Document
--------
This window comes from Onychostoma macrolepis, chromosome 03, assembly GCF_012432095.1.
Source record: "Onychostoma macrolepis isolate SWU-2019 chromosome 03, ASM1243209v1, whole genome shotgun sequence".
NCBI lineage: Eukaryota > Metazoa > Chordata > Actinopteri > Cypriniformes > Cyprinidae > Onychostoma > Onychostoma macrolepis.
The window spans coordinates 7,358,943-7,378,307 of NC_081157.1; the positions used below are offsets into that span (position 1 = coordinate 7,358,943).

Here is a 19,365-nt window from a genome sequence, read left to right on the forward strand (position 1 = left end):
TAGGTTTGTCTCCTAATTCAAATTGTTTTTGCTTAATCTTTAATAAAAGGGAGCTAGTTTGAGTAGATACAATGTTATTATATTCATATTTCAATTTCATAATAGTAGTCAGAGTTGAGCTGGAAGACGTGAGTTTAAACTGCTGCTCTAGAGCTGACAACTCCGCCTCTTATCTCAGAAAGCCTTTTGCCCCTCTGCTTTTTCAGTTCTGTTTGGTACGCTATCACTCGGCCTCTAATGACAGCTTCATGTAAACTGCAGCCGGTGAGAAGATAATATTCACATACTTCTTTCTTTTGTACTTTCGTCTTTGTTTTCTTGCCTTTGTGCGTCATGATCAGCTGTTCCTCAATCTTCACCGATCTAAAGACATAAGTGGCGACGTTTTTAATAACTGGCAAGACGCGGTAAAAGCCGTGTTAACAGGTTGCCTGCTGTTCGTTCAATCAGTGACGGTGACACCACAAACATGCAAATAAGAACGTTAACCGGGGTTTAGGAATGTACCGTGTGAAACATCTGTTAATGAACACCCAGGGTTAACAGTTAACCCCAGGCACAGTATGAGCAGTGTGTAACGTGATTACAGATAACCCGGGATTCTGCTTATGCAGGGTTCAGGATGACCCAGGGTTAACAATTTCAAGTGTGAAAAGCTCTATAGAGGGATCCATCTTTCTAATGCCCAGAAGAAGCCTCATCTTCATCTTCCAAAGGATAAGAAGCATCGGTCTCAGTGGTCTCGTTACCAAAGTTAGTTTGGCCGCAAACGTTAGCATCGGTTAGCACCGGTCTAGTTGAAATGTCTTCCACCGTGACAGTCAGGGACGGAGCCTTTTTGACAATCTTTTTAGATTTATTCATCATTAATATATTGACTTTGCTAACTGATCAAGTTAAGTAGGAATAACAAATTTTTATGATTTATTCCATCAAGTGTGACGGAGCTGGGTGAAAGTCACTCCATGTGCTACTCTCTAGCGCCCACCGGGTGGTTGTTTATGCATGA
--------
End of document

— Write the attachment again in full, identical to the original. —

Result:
This window comes from Onychostoma macrolepis, chromosome 03, assembly GCF_012432095.1.
Source record: "Onychostoma macrolepis isolate SWU-2019 chromosome 03, ASM1243209v1, whole genome shotgun sequence".
NCBI lineage: Eukaryota > Metazoa > Chordata > Actinopteri > Cypriniformes > Cyprinidae > Onychostoma > Onychostoma macrolepis.
The window spans coordinates 7,358,943-7,378,307 of NC_081157.1; the positions used below are offsets into that span (position 1 = coordinate 7,358,943).

Here is a 19,365-nt window from a genome sequence, read left to right on the forward strand (position 1 = left end):
TAGGTTTGTCTCCTAATTCAAATTGTTTTTGCTTAATCTTTAATAAAAGGGAGCTAGTTTGAGTAGATACAATGTTATTATATTCATATTTCAATTTCATAATAGTAGTCAGAGTTGAGCTGGAAGACGTGAGTTTAAACTGCTGCTCTAGAGCTGACAACTCCGCCTCTTATCTCAGAAAGCCTTTTGCCCCTCTGCTTTTTCAGTTCTGTTTGGTACGCTATCACTCGGCCTCTAATGACAGCTTCATGTAAACTGCAGCCGGTGAGAAGATAATATTCACATACTTCTTTCTTTTGTACTTTCGTCTTTGTTTTCTTGCCTTTGTGCGTCATGATCAGCTGTTCCTCAATCTTCACCGATCTAAAGACATAAGTGGCGACGTTTTTAATAACTGGCAAGACGCGGTAAAAGCCGTGTTAACAGGTTGCCTGCTGTTCGTTCAATCAGTGACGGTGACACCACAAACATGCAAATAAGAACGTTAACCGGGGTTTAGGAATGTACCGTGTGAAACATCTGTTAATGAACACCCAGGGTTAACAGTTAACCCCAGGCACAGTATGAGCAGTGTGTAACGTGATTACAGATAACCCGGGATTCTGCTTATGCAGGGTTCAGGATGACCCAGGGTTAACAATTTCAAGTGTGAAAAGCTCTATAGAGGGATCCATCTTTCTAATGCCCAGAAGAAGCCTCATCTTCATCTTCCAAAGGATAAGAAGCATCGGTCTCAGTGGTCTCGTTACCAAAGTTAGTTTGGCCGCAAACGTTAGCATCGGTTAGCACCGGTCTAGTTGAAATGTCTTCCACCGTGACAGTCAGGGACGGAGCCTTTTTGACAATCTTTTTAGATTTATTCATCATTAATATATTGACTTTGCTAACTGATCAAGTTAAGTAGGAATAACAAATTTTTATGATTTATTCCATCAAGTGTGACGGAGCTGGGTGAAAGTCACTCCATGTGCTACTCTCTAGCGCCCACCGGGTGGTTGTTTATGCATGA